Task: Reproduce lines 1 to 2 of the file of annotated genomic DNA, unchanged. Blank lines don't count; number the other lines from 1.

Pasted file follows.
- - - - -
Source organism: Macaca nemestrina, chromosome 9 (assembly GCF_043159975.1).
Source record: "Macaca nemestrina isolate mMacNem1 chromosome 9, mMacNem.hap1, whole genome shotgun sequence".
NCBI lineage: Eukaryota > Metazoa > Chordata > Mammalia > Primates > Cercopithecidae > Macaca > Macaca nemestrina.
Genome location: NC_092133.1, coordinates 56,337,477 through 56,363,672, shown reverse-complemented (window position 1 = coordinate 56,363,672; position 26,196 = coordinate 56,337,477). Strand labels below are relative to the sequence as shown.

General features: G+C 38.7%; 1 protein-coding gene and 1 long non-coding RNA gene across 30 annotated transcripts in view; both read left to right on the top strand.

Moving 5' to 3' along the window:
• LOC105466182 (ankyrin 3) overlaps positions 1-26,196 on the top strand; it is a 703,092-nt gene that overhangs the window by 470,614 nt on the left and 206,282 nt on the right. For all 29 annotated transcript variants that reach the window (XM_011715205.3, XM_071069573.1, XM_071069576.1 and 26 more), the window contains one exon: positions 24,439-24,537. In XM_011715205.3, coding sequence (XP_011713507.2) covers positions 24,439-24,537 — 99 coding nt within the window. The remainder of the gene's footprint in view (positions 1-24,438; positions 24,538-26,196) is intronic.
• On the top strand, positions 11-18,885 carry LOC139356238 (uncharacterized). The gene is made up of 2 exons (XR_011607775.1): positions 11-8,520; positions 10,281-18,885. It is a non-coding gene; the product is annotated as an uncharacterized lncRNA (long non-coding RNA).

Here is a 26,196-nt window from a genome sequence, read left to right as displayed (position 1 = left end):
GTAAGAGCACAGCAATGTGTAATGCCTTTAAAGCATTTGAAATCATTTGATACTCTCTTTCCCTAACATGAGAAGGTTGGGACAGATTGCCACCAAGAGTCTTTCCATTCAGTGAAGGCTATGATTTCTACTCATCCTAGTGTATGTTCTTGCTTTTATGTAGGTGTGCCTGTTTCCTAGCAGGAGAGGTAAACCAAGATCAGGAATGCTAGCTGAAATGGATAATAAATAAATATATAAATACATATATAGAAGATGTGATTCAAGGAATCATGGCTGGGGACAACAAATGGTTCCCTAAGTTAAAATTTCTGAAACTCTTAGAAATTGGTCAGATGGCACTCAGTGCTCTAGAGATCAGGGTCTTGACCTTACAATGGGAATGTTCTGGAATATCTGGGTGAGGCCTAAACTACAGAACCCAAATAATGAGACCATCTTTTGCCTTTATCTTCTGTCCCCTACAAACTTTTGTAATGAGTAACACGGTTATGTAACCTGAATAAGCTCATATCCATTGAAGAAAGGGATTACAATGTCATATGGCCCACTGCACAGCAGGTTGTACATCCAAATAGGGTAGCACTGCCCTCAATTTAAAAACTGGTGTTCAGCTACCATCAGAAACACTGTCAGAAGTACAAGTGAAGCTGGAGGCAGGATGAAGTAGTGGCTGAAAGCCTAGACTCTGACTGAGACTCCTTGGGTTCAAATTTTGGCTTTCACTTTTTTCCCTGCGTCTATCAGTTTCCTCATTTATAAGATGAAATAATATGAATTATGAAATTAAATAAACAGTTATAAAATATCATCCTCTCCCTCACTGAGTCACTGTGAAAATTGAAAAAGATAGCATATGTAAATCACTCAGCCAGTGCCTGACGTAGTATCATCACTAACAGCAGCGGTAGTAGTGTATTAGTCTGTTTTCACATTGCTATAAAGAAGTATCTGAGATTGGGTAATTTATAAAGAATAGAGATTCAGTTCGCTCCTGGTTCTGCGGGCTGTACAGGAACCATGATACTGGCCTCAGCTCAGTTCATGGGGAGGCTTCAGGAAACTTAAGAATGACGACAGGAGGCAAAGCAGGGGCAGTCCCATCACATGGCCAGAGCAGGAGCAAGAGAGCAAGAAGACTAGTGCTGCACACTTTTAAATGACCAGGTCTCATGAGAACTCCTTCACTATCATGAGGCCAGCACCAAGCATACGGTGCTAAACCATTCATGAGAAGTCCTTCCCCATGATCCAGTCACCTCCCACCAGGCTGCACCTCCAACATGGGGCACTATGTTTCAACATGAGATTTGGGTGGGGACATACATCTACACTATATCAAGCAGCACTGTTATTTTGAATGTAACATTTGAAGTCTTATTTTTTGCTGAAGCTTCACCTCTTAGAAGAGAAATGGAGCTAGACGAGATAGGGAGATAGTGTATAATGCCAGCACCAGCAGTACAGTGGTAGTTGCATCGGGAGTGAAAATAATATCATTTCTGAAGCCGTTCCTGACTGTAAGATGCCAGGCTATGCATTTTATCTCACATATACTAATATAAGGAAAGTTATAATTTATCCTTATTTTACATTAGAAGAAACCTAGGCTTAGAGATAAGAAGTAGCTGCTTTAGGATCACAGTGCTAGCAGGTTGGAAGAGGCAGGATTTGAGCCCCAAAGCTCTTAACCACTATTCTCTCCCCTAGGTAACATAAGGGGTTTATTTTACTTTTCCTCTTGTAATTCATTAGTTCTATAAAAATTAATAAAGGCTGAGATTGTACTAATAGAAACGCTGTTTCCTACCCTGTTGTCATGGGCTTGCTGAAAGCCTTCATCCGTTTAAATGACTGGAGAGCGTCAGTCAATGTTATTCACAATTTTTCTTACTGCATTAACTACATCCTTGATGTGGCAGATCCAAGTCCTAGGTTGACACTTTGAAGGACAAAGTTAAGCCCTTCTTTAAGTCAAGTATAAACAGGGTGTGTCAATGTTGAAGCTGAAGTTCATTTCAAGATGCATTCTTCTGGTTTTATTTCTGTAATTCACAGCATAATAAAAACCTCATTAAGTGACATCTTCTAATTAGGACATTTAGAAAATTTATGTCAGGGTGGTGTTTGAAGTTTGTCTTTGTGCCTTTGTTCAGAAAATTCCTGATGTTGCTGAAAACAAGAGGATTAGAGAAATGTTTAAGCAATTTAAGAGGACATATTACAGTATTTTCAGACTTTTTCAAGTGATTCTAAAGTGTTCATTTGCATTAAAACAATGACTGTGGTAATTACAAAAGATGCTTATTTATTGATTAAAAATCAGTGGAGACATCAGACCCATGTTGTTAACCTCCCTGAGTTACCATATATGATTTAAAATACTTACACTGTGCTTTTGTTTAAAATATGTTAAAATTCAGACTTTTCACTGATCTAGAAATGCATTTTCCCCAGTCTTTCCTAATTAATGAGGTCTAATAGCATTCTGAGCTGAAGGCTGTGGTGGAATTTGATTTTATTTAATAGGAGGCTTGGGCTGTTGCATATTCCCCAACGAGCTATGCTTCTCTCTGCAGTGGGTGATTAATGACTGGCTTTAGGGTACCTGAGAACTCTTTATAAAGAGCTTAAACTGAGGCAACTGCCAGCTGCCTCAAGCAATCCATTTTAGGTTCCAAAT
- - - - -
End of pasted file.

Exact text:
Source organism: Macaca nemestrina, chromosome 9 (assembly GCF_043159975.1).
Source record: "Macaca nemestrina isolate mMacNem1 chromosome 9, mMacNem.hap1, whole genome shotgun sequence".